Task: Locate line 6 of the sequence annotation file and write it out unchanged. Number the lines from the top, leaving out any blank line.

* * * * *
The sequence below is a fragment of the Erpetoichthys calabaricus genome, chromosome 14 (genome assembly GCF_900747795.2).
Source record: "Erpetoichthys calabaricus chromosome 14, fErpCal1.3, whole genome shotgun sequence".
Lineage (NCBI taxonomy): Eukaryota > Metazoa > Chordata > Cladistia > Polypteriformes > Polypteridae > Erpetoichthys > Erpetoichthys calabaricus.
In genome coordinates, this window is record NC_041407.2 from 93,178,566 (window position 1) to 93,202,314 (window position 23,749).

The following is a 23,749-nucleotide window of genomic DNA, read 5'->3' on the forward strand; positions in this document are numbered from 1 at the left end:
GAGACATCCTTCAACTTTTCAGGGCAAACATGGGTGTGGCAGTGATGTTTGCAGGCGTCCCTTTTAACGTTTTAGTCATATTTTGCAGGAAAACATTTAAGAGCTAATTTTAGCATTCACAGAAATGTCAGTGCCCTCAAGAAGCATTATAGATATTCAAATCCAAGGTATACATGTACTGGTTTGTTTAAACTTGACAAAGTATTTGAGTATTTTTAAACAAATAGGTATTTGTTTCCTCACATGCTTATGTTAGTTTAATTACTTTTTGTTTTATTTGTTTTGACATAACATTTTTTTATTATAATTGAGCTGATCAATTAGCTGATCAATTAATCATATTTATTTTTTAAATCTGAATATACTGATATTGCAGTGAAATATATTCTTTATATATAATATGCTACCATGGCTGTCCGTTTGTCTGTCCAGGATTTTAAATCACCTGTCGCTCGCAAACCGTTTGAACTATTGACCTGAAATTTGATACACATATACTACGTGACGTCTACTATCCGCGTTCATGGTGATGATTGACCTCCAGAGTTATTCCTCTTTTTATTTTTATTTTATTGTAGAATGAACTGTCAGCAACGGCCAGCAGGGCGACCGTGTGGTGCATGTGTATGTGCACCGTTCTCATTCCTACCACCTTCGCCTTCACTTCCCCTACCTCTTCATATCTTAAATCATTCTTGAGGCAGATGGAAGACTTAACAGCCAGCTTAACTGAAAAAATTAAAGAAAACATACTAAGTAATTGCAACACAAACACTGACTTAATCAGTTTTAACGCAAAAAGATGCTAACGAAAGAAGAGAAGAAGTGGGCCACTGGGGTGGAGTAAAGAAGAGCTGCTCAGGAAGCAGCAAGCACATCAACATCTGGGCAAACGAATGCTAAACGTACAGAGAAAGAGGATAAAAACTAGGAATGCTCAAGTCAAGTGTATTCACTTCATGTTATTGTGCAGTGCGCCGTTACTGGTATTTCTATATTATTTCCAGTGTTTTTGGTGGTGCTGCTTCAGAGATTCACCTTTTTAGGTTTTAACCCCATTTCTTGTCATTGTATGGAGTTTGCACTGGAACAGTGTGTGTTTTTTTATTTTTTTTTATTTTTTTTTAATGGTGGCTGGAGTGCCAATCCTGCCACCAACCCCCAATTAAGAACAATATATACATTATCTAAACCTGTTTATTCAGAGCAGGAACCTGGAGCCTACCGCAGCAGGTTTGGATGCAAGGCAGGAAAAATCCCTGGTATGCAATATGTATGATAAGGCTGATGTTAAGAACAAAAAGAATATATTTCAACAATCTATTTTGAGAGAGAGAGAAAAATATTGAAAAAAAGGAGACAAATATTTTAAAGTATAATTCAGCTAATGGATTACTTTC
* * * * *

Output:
GAGACATCCTTCAACTTTTCAGGGCAAACATGGGTGTGGCAGTGATGTTTGCAGGCGTCCCTTTTAACGTTTTAGTCATATTTTGCAGGAAAACATTTAAGAGCTAATTTTAGCATTCACAGAAATGTCAGTGCCCTCAAGAAGCATTATAGATATTCAAATCCAAGGTATACATGTACTGGTTTGTTTAAACTTGACAAAGTATTTGAGTATTTTTAAACAAATAGGTATTTGTTTCCTCACATGCTTATGTTAGTTTAATTACTTTTTGTTTTATTTGTTTTGACATAACATTTTTTTATTATAATTGAGCTGATCAATTAGCTGATCAATTAATCATATTTATTTTTTAAATCTGAATATACTGATATTGCAGTGAAATATATTCTTTATATATAATATGCTACCATGGCTGTCCGTTTGTCTGTCCAGGATTTTAAATCACCTGTCGCTCGCAAACCGTTTGAACTATTGACCTGAAATTTGATACACATATACTACGTGACGTCTACTATCCGCGTTCATGGTGATGATTGACCTCCAGAGTTATTCCTCTTTTTATTTTTATTTTATTGTAGAATGAACTGTCAGCAACGGCCAGCAGGGCGACCGTGTGGTGCATGTGTATGTGCACCGTTCTCATTCCTACCACCTTCGCCTTCACTTCCCCTACCTCTTCATATCTTAAATCATTCTTGAGGCAGATGGAAGACTTAACAGCCAGCTTAACTGAAAAAATTAAAGAAAACATACTAAGTAATTGCAACACAAACACTGACTTAATCAGTTTTAACGCAAAAAGATGCTAACGAAAGAAGAGAAGAAGTGGGCCACTGGGGTGGAGTAAAGAAGAGCTGCTCAGGAAGCAGCAAGCACATCAACATCTGGGCAAACGAATGCTAAACGTACAGAGAAAGAGGATAAAAACTAGGAATGCTCAAGTCAAGTGTATTCACTTCATGTTATTGTGCAGTGCGCCGTTACTGGTATTTCTATATTATTTCCAGTGTTTTTGGTGGTGCTGCTTCAGAGATTCACCTTTTTAGGTTTTAACCCCATTTCTTGTCATTGTATGGAGTTTGCACTGGAACAGTGTGTGTTTTTTTATTTTTTTTTATTTTTTTTTAATGGTGGCTGGAGTGCCAATCCTGCCACCAACCCCCAATTAAGAACAATATATACATTATCTAAACCTGTTTATTCAGAGCAGGAACCTGGAGCCTACCGCAGCAGGTTTGGATGCAAGGCAGGAAAAATCCCTGGTATGCAATATGTATGATAAGGCTGATGTTAAGAACAAAAAGAATATATTTCAACAATCTATTTTGAGAGAGAGAGAAAAATATTGAAAAAAAGGAGACAAATATTTTAAAGTATAATTCAGCTAATGGATTACTTTC